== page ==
Barrier to Entry


Sorry Robert, if people have to create and log into their own blogs just to leave comments on other blogs they are reading… you’ll lose at least 90% of the feedback.  The barrier to entry is just to high.  I have to:


1. Read your post


2. Create a blog if I don’t have one. (The 90% case)


3. Open a new window to my blog


4. Cut and paste a link from your blog to mine… or at least somehow effectively reference your blog.


5. Post my entry


 


Compare this to two steps required to post a comment on most blogs that support comments effectively.


1. Read the blog.


2. Stay on the same page and post a comment. 


I guess the basic problem is that not everyone in the world has a blog… nor does everyone want one.  But I DO want to get feedback from people who don’t blog.   I do want to engage them in a conversation. 


Sure, the five steps don’t seem that complicated, but take a listen to what the social computer users of tomorrow, bloggers of last year (not of this year ๐Ÿ™‚ ), and easily distracted/discouraged from technology teenagers from the Social Computing Symposium had to say


Two steps is too much of a barrier to entry for most people today to leave comments. Why complicate things by requiring that we all have blogs? I know there will be more than a few people that disagree with me on this one… but blogging without a comment Field is not blogging to engage in a conversation.  Want to know who a bad blogger is… ones that restrict comments to only other bloggers. ๐Ÿ™‚

Comments (17)

  1. MSDNArchive says:

    I couldn’t agree more Josh.

  2. Yaytay says:

    I DO agree more.

    Not only would this mechanism stop me from adding comments, but also I hate the auto-crosslinked blogs.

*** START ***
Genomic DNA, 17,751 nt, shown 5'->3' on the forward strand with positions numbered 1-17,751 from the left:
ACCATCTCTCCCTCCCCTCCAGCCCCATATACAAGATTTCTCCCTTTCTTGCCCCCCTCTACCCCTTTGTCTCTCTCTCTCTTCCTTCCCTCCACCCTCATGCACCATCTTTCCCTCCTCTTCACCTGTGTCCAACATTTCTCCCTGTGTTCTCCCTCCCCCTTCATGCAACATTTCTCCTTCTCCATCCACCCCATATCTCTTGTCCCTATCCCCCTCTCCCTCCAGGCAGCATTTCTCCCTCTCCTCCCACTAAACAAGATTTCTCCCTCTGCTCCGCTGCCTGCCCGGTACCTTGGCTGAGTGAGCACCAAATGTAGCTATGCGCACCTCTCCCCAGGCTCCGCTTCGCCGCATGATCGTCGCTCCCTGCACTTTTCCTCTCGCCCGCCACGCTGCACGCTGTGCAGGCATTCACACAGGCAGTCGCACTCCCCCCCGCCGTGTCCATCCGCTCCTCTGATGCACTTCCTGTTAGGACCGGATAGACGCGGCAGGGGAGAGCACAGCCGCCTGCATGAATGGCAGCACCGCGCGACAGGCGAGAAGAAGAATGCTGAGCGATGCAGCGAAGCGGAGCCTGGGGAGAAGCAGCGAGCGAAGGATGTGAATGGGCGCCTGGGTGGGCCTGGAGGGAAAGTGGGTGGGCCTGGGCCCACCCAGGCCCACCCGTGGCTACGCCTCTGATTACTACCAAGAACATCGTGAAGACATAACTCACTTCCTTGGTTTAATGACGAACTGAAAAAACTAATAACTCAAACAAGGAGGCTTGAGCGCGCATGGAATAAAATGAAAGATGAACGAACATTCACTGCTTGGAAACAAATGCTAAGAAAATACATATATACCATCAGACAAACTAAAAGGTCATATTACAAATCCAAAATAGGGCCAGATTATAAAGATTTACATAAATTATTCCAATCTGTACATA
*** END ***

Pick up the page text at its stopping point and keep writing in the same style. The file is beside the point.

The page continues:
I don’t think they work at all from the other viewpoint (that of the reader).

    They have no context, no conversation.

    They allow people to add crosslinked blogs even after comments are closed, which has problems of relevance and "lastwordmanship".

    It’ll probably totally ruin my argument in the eyes of people that are more in tune with the zeitgeist, but I prefer nntp!

    With news you have proper threading of conversations (and multiple threads of conversation).

    You have complete client download, so everything can be searched and carried around.

    What we need is a merging of blogging (which has an easier entry than news and allows more disjointed communications) and news (which is much more usable from a client point of view).

    And forums have all the disadvantages of both!

  3. Totally agree. I know already that my blog gets fewer comments just because MSN Spaces has the minor hoop of requiring a Passport ID. And there are a whole lot more Passport IDs out there than blogs. Most people will not comment unless it is easy. I think that in this case Robert is projecting that most people are like him. But he is a special case. Many of his regular correspondents are similar to him but theyโ€™re not all so common either.

  4. Tobin Titus says:

    I never liked that guy anyway. The only time I read his worthless blog is when someone points me to something very stupid that he said/posted — such as this post.

  5. Anon says:

    Perhaps the only thing is Scoble does not like anonymous comments.

  6. Gary Owen says:

    The difficulty depends on your toolchain. For me, what Robert is talking about sounds a lot easier. I very rarely post comments on other’s blogs. I’m more likely to link from mine with a note about what I think.

    I use blogger to host my blog and I have the "blogthis" firefox extension installed. So when I’m reading a blog post and I find a snippet that is interesting, I just highlight it and right click. Select "blogthis". A popup window opens including the section I highlighted with a link to the page that it came from. I add my comments and post.